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Lou   #1   06:27 am May 22 2012

Pity the other minority ethnnic groups couldn't get off their collective fat backsides and do something for themselves instead of bludging off the taxpayer all the time.

Elizabeth Urry   #2   07:56 am May 22 2012

Wondering why that ACT donor did not support NZ First instead? This is how I see it. A generation who went through an education system which did not encourage questioning and that also taught that the European race was superior. How sad they feel threatened by a bit of cultural colour in our city.

David   #3   08:49 am May 22 2012

"Peters, you'll recall, was aghast at the number of foreign language advertising signs with no English translation on shops, especially along Dominion Rd. His real gripe, though, was the proliferation of ethnic eateries in the area. "

Can you please explain where Winston said his real gripe was the proliferation of ethnic eateries in the area?

Did he say that or did you just make up that his issue wasn't with non-multicultural signs (a sign in only one language can't be multi-cultural), If we are stating what we think Winston really means as fact then I think you will find Winston is saying we should align our immigration policies closer to those of the Asian nations many of these hard working individuals come from, and if you think that makes Winston a racist then obviously you think our hard working Asian immigrants come from racist nations.

Rose   #4   09:51 am May 22 2012

I agree with you mostly. Though I do worry about Asian immigration to the degree that it does change what I value about NZ. As you say the people that you spoke to on Dominion Road do not value the environment or social welfare, they come from countries that do not value these things. And as more and more NZ'er leave & are replaced by these immigrants what happens to NZ then?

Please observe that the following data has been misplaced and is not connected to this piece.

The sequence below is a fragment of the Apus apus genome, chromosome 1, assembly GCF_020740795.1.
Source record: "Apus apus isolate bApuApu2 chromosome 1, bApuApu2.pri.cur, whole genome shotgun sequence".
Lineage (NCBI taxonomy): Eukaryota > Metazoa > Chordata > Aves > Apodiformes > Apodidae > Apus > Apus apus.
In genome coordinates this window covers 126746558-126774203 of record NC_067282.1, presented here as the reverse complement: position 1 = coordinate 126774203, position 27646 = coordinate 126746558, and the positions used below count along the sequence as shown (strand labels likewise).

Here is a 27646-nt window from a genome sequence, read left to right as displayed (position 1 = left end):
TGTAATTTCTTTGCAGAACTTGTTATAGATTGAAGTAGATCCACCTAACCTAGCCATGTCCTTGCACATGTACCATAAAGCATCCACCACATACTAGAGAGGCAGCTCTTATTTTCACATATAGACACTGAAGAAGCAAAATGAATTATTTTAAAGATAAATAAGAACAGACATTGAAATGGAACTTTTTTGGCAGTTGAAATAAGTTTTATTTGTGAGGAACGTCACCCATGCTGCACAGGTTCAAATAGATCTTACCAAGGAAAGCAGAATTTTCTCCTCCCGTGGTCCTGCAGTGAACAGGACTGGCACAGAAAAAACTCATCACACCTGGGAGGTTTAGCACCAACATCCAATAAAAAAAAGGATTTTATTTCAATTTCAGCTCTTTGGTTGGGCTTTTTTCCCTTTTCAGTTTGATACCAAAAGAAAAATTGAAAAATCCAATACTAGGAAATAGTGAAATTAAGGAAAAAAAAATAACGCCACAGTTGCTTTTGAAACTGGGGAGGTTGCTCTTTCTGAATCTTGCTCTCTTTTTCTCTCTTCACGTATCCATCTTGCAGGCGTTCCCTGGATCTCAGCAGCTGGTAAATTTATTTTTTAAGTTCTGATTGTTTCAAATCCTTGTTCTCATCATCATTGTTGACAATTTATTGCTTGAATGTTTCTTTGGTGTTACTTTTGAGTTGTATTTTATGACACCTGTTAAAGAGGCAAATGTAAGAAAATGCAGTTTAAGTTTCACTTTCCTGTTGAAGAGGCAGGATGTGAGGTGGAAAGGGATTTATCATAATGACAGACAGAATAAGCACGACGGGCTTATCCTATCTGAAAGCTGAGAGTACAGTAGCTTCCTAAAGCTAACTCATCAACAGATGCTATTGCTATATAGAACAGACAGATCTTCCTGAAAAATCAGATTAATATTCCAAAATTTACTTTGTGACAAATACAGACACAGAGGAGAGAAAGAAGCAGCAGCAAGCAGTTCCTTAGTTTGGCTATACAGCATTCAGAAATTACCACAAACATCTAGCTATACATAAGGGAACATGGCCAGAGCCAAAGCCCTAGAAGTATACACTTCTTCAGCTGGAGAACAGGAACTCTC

richardb   #5   09:56 am May 22 2012

david #3 winston specifically complained about the number of eateries. he even exaggerated that number, as you can see in this tv3 story: http://www.3news.co.nz/Winston-Take-away-Dom-Rds-Asian-takeaways/tabid/1607/articleID/254653/Default.aspx will await your apology.

richardb   #6   10:04 am May 22 2012

lou #1: keep that up, lou, and you'll qualify as louis crimp's right-hand man... :)

John   #7   12:48 pm May 22 2012

I don't advocate not learning (or more importantly, using) English. I know of an elderly woman who came to NZ from overseas, and never integrated into English speaking society. She brought up children, who can speak English. But she needs assistance for everything. She can't go to the bank or doctor, without needing an interpreter. This is 50 years on from arriving in NZ.

Michael Wood   #8   03:01 pm May 22 2012

Good article Richard. The reality is that immigration has altered the cultural landscape, but in places like Roskill, signs of diversity have in fact become a point of local pride. Twenty years ago he may have hit a chord, but for most people now a sign in a different language is just a non-issue. Lou - I think you may have missed the point.

NZSounds   #9   10:20 am May 23 2012

Winston, of course, is pandering to his electorate: grumpy old white people. They are suspicious of anything they deem "foreign", including physical appearance, dress and cuisine. Personally, I love the ethnic diversity of today's Auckland. I enjoy making curries and always shop for ingredients in Sandringham, where the smell of spices wafts from the shops, and the staff are invariably friendly and helpful. We are enriched by such experiences, and I'm old enough to recall how dull our suburbs were back in the 1960s.